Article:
Various Platforms Add 46% Kick To Disney's World Cup Tally: ESPN XP Research

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Networks owned by The Walt Disney Co. averaged a U.S. record 3.2 million viewers per live 2010 World Cup match, according to Nielsen data. Factoring in out-of-home usage and time spent with other platforms, that figure jumps to 4.7 million, according to the ESPN XP research initiative.
According to Knowledge Networks, out-of-home viewing and usage of non-TV platforms added 46% to daily World Cup TV average audience, with the former providing a 14% lift and the other vehicles adding 32%.
As such, the 3.2 million average audience, which was up 41% from the 2006 World Cup in Germany, reached 4.7 million when the other platforms were considered.
While ABC's coverage of the 2010 final, Spain's 1-0 win over The Netherlands on July 11 netted an average audience of 15.5 viewers, making it the most-watched Men's World Cup telecast ever, ESPN XP estimates the total audience at 18.1 million, when out-of-home viewing and consumption on the other platforms were calculated.
Elsewhere, the research indicated that 160.5 million person engaged with ESPN's varied World Cup platforms -- TV, radio, Internet, mobile, magazine -- some 55% of all Americans. On the average day, 90% of users watched ESPN content on TV, 27% used the Internet, 11% listened to radio, 6% used mobile and 2% read ESPN The Magazine.
According to the research, since 90% of daily users watched on TV, 10% of persons consuming ESPN World Cup content did so solely on some platform, which provided an incremental audience of 11.3% lift over the TV reach.
Typically during the tournament, 26% of those who used World Cup content on ESPN were multiplatform consumers. This group, though, constituted 47% of the usage of World Cup content on the average day. The multiplatform user spent an average 3 hours 29 minutes consuming World Cup content - 2 hours 24 minutes of that watching on TV, compared to 1 hour 24 minutes for the TV-only viewer.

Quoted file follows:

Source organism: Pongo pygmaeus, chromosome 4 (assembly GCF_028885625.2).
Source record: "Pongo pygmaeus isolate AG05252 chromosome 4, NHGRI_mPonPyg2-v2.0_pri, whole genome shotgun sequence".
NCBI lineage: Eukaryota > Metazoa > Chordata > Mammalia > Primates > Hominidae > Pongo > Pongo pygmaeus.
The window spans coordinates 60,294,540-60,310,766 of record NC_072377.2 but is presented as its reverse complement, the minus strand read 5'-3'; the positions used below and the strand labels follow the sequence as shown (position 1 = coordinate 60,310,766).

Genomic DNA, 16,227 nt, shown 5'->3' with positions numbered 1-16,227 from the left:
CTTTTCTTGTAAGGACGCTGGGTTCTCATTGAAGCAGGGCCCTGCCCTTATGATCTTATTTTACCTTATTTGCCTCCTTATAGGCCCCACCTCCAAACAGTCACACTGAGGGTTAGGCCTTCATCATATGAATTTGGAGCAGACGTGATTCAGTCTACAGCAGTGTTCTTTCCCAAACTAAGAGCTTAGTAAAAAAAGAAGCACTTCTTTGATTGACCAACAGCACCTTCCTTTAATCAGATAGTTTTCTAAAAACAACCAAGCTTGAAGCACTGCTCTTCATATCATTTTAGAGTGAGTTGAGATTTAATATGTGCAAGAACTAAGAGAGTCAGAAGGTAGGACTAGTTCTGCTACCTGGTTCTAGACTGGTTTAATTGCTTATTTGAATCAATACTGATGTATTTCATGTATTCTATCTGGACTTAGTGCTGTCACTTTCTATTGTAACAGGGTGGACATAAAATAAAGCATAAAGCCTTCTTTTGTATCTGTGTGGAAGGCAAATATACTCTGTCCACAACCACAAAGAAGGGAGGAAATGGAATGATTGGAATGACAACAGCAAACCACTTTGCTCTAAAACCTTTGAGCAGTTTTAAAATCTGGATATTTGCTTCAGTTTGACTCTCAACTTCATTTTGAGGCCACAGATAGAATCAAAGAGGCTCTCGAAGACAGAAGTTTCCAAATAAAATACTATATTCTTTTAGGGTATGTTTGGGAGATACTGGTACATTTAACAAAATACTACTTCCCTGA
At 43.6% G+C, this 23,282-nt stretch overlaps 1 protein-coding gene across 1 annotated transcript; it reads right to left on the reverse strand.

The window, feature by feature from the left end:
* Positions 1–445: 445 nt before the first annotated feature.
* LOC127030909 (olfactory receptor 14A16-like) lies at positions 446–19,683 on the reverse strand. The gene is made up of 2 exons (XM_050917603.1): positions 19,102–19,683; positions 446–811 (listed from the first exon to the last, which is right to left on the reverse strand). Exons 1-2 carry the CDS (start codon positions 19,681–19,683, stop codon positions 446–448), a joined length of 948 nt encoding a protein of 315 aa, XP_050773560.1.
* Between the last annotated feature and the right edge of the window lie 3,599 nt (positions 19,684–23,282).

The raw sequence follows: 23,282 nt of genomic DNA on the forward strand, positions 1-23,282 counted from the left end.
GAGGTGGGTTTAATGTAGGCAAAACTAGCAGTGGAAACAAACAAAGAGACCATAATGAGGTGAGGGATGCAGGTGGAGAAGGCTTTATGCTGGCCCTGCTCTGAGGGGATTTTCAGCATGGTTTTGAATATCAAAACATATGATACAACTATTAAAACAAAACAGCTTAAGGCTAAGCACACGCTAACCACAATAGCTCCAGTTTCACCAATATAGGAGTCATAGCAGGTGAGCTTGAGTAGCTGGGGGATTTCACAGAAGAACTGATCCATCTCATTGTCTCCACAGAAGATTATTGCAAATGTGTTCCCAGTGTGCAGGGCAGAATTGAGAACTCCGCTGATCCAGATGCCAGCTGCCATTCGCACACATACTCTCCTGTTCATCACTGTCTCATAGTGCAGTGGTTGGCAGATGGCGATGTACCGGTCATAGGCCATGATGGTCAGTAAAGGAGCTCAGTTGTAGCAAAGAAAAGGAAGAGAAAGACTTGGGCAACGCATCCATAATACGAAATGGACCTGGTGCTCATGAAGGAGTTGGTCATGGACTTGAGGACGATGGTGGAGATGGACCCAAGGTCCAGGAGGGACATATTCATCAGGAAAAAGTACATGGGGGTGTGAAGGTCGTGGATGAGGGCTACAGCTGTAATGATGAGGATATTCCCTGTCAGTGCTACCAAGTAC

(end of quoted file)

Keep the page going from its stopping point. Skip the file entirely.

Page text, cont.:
The more platforms used, the more time spent with content. In fact, the 1% who consumed the World Cup on all five of the aforementioned platforms averaged 7 hours 35 minutes of World Cup usage daily.
Radio had the greatest proportion of out-of-home usage, accounting for 54% of radio listening, with Internet and mobile were in the second tier, with over a quarter of usage of each done out-of-home.
The platforms with the biggest percent of in-home usage were TV (88%) and magazine (81%).
Locations of out-of-home usage varied widely. As a whole, 41% of ESPN World Cup out-of-home consumption was done at work, 18% in a bar or restaurant, 17% in a car, and 24% in other locations. Internet out-of-home consumption strongly favored usage at work (72%).
Although about the same proportion of Internet and Mobile consumption was done out of home, the locations of mobile use were quite different: 47% was conducted at work, 29% in a bar, restaurant or car, compared to just 9% for the Internet.
Not surprisingly, over half of radio listening was done in the car, but over a third was done at work.
The ESPN XP collective, comprising data from15 top-tier companies as well as the Wharton Interactive Media Initiative, will attempt to measure media usage and advertiser effects across the five media platforms for the month-long FIFA event. A more comprehensive study is expected to be released this fall.

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